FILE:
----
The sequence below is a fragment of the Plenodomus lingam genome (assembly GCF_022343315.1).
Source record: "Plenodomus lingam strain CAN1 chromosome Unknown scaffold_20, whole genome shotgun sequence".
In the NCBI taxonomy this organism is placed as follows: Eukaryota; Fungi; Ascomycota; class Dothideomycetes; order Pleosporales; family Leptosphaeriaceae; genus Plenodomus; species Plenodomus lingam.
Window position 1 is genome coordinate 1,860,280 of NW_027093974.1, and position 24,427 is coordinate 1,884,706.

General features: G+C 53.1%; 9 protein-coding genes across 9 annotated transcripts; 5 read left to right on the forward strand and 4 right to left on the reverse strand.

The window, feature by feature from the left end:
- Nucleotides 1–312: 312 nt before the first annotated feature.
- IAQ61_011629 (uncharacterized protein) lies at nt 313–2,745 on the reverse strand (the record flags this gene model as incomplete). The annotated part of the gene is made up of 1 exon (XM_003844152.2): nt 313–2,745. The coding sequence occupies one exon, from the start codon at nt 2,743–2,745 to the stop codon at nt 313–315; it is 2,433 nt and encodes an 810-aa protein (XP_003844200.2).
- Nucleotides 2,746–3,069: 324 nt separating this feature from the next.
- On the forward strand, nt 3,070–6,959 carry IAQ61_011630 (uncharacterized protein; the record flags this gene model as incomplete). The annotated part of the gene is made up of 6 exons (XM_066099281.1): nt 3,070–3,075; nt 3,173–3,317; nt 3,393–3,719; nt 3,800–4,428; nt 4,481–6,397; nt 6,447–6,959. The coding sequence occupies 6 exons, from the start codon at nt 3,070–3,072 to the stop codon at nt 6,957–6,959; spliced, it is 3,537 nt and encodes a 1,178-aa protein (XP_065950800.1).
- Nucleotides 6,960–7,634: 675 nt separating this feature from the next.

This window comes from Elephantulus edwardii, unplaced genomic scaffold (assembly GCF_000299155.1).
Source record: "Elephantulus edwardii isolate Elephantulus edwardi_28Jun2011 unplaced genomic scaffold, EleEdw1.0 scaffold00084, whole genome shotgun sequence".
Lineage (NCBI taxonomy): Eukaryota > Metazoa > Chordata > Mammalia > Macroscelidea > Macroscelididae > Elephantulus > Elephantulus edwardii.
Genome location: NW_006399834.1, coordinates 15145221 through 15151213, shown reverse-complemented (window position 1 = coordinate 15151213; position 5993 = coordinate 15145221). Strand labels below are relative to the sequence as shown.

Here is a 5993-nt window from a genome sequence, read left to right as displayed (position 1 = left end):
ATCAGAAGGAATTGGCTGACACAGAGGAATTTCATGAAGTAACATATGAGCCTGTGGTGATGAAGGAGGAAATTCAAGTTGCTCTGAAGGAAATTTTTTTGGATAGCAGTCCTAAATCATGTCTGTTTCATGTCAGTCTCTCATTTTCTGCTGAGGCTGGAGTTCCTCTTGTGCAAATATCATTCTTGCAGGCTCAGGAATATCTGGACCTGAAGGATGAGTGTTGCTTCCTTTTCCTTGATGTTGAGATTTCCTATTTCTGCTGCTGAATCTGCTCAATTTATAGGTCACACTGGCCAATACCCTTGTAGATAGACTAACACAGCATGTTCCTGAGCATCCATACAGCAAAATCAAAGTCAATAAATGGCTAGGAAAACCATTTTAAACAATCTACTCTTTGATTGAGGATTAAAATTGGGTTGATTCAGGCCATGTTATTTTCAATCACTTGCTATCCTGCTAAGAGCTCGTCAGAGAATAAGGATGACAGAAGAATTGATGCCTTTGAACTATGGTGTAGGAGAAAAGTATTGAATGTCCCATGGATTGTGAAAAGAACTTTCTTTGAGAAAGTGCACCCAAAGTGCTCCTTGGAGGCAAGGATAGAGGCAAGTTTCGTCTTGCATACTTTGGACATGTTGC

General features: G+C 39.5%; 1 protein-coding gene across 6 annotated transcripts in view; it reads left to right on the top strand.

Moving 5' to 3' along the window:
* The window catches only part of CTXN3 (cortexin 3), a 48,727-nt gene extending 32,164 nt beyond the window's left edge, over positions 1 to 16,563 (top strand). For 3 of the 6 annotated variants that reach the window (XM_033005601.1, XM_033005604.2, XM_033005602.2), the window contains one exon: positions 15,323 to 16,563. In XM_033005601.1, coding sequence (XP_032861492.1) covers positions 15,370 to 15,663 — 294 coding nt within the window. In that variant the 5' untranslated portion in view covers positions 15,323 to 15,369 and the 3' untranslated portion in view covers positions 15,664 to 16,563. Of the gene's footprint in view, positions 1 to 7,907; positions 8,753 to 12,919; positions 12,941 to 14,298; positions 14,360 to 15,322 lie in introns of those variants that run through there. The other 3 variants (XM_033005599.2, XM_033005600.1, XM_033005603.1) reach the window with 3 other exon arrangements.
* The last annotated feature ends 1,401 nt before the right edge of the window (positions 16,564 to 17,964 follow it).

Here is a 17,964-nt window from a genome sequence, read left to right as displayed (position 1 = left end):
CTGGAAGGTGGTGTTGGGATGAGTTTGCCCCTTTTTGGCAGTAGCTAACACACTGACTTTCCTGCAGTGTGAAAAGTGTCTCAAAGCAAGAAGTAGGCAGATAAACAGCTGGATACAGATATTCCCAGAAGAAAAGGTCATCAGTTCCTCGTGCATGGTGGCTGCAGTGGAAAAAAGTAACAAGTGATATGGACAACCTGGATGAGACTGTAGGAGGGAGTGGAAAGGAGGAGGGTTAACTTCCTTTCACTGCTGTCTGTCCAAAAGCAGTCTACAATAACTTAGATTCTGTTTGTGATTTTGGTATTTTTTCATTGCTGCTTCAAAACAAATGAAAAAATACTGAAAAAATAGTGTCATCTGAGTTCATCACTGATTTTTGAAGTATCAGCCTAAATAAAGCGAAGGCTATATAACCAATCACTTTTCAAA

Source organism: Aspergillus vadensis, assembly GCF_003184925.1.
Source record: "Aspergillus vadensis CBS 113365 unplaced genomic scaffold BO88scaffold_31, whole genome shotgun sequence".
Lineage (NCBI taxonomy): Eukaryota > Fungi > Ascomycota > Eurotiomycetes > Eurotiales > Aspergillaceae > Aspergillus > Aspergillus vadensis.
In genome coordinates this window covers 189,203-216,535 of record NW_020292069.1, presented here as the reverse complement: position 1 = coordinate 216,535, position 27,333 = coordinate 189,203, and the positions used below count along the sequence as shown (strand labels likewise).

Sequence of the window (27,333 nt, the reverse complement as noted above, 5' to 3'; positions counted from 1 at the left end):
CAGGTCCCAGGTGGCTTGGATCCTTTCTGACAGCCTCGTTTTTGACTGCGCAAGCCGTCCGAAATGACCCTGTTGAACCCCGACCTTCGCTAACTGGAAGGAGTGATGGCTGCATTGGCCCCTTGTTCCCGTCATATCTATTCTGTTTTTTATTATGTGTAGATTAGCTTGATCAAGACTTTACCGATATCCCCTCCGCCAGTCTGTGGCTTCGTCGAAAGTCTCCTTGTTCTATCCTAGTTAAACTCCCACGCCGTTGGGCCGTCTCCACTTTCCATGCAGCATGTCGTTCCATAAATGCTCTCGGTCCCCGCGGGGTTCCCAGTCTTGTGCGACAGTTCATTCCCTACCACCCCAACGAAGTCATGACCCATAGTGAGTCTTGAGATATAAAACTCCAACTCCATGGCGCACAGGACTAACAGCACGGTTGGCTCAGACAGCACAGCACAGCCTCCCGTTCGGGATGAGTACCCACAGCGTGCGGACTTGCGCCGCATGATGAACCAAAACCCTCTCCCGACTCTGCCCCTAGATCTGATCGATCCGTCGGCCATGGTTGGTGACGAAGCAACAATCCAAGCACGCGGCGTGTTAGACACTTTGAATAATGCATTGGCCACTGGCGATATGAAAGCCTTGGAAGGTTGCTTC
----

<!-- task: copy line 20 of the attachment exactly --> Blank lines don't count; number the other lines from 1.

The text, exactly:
* The window catches only part of CTXN3 (cortexin 3), a 48,727-nt gene extending 32,164 nt beyond the window's left edge, over positions 1 to 16,563 (top strand). For 3 of the 6 annotated variants that reach the window (XM_033005601.1, XM_033005604.2, XM_033005602.2), the window contains one exon: positions 15,323 to 16,563. In XM_033005601.1, coding sequence (XP_032861492.1) covers positions 15,370 to 15,663 — 294 coding nt within the window. In that variant the 5' untranslated portion in view covers positions 15,323 to 15,369 and the 3' untranslated portion in view covers positions 15,664 to 16,563. Of the gene's footprint in view, positions 1 to 7,907; positions 8,753 to 12,919; positions 12,941 to 14,298; positions 14,360 to 15,322 lie in introns of those variants that run through there. The other 3 variants (XM_033005599.2, XM_033005600.1, XM_033005603.1) reach the window with 3 other exon arrangements.